If you keep this in mind and try to remember that the bad days are also part of the adventure, you’ll find it’s much easier to work through problems without constantly second-guessing why you chose this lifestyle.  Focus on the things you have gained from becoming a liveaboard family. 

Time together is one of the most precious things to be gained from living on a sailboat as a family.  It doesn’t matter if that time is spent hiking through rainforests, watching dolphins play off the bow of the boat, or battling through storms – you’ll be facing it all as a family, and you’ll be making memories that will last a lifetime, together.

Thanks so much to Emily for sharing these thoughts on becoming a liveaboard family. Are you tempted to give it a go? let us know in the comments below

About the Blogger

A lady sailing a boat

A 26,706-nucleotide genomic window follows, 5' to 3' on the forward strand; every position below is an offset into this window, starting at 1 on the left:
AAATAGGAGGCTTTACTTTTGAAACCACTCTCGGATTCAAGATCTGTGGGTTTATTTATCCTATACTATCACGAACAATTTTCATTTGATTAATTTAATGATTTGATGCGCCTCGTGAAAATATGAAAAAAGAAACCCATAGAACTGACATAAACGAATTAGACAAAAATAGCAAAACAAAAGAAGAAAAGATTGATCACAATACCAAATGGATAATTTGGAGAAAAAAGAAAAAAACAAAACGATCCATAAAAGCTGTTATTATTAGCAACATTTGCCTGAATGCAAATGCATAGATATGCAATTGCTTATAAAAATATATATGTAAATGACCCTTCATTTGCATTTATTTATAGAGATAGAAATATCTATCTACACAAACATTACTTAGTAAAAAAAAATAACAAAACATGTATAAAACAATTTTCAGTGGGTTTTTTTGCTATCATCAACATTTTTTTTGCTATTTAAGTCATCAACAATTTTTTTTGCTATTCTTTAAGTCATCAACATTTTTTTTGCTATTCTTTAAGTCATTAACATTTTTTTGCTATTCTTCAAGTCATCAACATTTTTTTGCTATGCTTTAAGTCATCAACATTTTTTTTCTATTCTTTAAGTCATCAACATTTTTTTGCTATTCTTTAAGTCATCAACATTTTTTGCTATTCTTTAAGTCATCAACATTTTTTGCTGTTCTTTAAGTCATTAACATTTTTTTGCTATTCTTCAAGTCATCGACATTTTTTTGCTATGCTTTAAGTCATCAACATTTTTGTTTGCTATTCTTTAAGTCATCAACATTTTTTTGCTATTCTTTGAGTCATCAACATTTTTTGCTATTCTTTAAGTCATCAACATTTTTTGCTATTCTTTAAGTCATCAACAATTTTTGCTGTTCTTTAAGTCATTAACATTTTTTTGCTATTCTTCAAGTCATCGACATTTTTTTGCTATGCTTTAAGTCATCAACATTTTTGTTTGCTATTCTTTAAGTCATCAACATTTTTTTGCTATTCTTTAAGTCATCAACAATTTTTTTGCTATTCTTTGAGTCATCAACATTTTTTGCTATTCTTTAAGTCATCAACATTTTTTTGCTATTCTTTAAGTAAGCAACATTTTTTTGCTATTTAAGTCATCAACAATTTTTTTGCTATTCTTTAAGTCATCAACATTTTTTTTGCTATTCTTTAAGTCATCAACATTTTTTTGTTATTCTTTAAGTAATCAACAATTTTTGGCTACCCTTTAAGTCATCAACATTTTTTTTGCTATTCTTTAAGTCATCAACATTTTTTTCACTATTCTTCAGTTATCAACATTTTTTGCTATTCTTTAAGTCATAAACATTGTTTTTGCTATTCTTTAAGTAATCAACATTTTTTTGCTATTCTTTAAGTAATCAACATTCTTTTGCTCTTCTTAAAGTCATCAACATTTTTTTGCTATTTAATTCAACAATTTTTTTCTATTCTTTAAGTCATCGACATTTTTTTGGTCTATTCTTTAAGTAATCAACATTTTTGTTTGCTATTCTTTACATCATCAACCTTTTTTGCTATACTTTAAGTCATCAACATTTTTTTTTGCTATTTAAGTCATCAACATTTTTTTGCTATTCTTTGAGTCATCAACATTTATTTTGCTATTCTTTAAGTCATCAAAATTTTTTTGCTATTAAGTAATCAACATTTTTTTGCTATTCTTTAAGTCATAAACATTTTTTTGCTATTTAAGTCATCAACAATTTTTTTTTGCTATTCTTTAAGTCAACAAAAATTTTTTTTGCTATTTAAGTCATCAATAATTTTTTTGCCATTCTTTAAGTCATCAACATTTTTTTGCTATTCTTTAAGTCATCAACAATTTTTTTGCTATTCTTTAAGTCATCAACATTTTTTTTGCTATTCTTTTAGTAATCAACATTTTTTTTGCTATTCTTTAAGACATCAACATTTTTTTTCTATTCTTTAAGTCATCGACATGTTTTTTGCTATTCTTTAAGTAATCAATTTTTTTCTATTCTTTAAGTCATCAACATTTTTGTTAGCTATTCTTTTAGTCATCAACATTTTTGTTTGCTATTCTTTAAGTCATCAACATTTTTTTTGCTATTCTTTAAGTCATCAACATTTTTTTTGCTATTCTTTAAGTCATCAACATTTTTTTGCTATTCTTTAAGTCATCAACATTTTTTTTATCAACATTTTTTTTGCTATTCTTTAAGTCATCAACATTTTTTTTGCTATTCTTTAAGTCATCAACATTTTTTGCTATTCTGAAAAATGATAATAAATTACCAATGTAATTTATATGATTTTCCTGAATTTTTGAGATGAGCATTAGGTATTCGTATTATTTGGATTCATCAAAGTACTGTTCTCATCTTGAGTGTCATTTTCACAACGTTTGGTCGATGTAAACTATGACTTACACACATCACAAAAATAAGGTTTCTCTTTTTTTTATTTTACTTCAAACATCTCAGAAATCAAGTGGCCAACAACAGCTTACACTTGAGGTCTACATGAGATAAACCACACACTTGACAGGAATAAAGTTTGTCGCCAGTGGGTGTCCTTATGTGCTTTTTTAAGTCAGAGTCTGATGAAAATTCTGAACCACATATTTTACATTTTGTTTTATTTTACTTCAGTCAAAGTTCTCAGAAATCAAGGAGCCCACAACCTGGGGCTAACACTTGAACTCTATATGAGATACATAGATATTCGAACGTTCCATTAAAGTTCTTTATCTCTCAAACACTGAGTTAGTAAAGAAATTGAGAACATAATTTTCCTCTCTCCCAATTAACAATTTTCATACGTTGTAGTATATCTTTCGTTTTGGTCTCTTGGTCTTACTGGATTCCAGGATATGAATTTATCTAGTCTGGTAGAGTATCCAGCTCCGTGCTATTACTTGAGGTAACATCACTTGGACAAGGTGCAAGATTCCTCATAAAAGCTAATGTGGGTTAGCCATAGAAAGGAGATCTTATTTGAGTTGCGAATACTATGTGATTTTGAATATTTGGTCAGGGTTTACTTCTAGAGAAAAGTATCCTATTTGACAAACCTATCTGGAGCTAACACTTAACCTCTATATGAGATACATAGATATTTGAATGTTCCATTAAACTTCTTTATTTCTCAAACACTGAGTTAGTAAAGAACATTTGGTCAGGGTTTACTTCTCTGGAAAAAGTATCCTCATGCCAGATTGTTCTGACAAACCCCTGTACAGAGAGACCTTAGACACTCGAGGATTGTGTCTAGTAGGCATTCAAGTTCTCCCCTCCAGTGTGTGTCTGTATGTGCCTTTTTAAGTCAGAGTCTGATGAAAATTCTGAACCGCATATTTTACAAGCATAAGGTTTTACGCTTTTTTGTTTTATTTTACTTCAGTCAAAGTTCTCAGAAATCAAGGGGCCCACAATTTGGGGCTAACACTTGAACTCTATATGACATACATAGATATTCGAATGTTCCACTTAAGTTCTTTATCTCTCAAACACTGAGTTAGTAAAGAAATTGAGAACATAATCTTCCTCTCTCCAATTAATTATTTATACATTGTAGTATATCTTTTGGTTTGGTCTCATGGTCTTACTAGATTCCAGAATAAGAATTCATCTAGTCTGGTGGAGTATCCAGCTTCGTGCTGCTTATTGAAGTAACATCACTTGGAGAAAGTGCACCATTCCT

Emily is a keen traveler, adventure seeker, and scrabble fanatic. In an attempt to follow her dreams of learning to sail she quit her full-time job as a primary school teacher three years ago, bought a sailboat in Sicily called Hot Chocolate, and now explores the world from her tiny home on the ocean. She writes travel guides and blogs about her experiences at sea and documents her adventures through film.

You can find out more at Two Get Lost.

Follow Emily’s adventures on social too YouTube | Instagram | Facebook

See all our guest posting opportunities on the Globetrotters blog here – everything family travel & expat life with kids.

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A mother and sun holding on to their hats on a sail boat
a father and daughter sitting on a sail boat sailing towards teh sun. text Are you ready to be a liveaboard family